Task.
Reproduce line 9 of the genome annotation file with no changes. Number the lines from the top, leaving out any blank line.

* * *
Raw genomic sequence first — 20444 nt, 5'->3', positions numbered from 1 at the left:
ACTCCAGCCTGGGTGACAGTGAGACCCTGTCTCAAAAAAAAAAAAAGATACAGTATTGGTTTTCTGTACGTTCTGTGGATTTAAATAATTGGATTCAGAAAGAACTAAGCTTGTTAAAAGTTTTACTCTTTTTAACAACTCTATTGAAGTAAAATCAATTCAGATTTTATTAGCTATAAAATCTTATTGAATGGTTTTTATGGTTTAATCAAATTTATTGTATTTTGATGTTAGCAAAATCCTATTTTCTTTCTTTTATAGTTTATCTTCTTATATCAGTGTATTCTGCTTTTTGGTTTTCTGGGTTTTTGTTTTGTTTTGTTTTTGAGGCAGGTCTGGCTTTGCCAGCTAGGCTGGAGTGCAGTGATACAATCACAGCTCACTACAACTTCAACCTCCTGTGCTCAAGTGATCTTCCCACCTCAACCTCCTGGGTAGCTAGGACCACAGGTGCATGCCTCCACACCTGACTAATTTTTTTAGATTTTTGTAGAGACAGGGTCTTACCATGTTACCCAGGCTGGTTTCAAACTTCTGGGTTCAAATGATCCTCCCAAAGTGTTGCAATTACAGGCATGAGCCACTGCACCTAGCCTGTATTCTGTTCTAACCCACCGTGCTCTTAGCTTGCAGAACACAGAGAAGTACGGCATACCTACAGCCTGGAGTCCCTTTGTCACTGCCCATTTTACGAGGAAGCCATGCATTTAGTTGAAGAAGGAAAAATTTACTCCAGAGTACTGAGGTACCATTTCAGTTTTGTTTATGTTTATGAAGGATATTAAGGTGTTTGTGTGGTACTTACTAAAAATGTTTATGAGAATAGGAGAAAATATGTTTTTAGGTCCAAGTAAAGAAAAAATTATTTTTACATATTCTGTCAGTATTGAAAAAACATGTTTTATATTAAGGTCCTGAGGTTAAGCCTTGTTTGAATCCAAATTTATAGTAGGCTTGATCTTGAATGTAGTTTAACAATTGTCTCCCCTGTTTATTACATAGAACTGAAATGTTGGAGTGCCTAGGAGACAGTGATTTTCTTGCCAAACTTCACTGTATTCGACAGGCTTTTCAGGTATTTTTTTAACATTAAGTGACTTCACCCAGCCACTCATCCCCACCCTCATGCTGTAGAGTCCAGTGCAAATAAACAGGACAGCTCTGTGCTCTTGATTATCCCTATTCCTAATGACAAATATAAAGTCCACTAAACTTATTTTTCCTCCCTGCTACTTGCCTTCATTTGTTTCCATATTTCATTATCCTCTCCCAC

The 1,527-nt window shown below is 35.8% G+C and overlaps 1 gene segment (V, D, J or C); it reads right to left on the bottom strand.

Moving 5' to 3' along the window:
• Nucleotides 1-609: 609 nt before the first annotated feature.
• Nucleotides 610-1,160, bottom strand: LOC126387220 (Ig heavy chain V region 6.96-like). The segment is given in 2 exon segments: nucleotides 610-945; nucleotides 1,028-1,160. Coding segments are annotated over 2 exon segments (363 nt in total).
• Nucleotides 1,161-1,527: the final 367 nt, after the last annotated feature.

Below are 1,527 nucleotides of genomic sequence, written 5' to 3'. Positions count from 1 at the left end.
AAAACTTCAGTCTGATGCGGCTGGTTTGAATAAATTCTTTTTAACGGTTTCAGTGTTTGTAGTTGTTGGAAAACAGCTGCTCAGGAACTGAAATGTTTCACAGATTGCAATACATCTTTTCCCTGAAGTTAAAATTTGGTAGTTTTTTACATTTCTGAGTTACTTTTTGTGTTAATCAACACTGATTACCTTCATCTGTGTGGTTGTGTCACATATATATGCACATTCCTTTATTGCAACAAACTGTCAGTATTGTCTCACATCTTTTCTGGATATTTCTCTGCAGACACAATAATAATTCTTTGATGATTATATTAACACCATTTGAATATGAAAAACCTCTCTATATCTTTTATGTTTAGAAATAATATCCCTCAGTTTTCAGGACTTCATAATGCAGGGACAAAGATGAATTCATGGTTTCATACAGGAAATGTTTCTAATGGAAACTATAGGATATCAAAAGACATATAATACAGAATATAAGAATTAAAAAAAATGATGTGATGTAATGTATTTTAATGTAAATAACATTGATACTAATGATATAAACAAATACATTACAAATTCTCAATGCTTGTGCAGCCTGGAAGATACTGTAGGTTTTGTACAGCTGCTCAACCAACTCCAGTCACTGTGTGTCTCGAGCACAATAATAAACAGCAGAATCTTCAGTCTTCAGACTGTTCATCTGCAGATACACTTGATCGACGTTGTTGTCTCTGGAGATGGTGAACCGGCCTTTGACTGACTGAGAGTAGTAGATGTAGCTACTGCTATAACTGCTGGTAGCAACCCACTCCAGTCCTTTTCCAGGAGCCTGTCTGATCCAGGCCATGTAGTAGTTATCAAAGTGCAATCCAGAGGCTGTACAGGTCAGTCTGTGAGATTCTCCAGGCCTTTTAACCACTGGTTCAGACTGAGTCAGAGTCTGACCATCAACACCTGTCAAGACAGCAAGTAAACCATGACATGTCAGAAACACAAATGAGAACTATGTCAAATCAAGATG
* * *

AAAACTTCAGTCTGATGCGGCTGGTTTGAATAAATTCTTTTTAACGGTTTCAGTGTTTGTAGTTGTTGGAAAACAGCTGCTCAGGAACTGAAATGTTTCACAGATTGCAATACATCTTTTCCCTGAAGTTAAAATTTGGTAGTTTTTTACATTTCTGAGTTACTTTTTGTGTTAATCAACACTGATTACCTTCATCTGTGTGGTTGTGTCACATATATATGCACATTCCTTTATTGCAACAAACTGTCAGTATTGTCTCACATCTTTTCTGGATATTTCTCTGCAGACACAATAATAATTCTTTGATGATTATATTAACACCATTTGAATATGAAAAACCTCTCTATATCTTTTATGTTTAGAAATAATATCCCTCAGTTTTCAGGACTTCATAATGCAGGGACAAAGATGAATTCATGGTTTCATACAGGAAATGTTTCTAATGGAAACTATAGGATATCAAAAGACATATAATACAGAATATAAGAATTAAAAAAAATGATGTGATGTAATGTATTTTAATGTAAATAACATTGATACTAATGATATAAACAAATACATTACAAATTCTCAATGCTTGTGCAGCCTGGAAGATACTGTAGGTTTTGTACAGCTGCTCAACCAACTCCAGTCACTGTGTGTCTCGAGCACAATAATAAACAGCAGAATCTTCAGTCTTCAGACTGTTCATCTGCAGATACACTTGATCGACGTTGTTGTCTCTGGAGATGGTGAACCGGCCTTTGACTGACTGAGAGTAGTAGATGTAGCTACTGCTATAACTGCTGGTAGCAACCCACTCCAGTCCTTTTCCAGGAGCCTGTCTGATCCAGGCCATGTAGTAGTTATCAAAGTGCAATCCAGAGGCTGTACAGGTCAGTCTGTGAGATTCTCCAGGCCTTTTAACCACTGGTTCAGACTGAGTCAGAGTCTGACCATCAACACCTGTCAAGACAGCAAGTAAACCATGACATGTCAGAAACACAAATGAGAACTATGTCAAATCAAGATG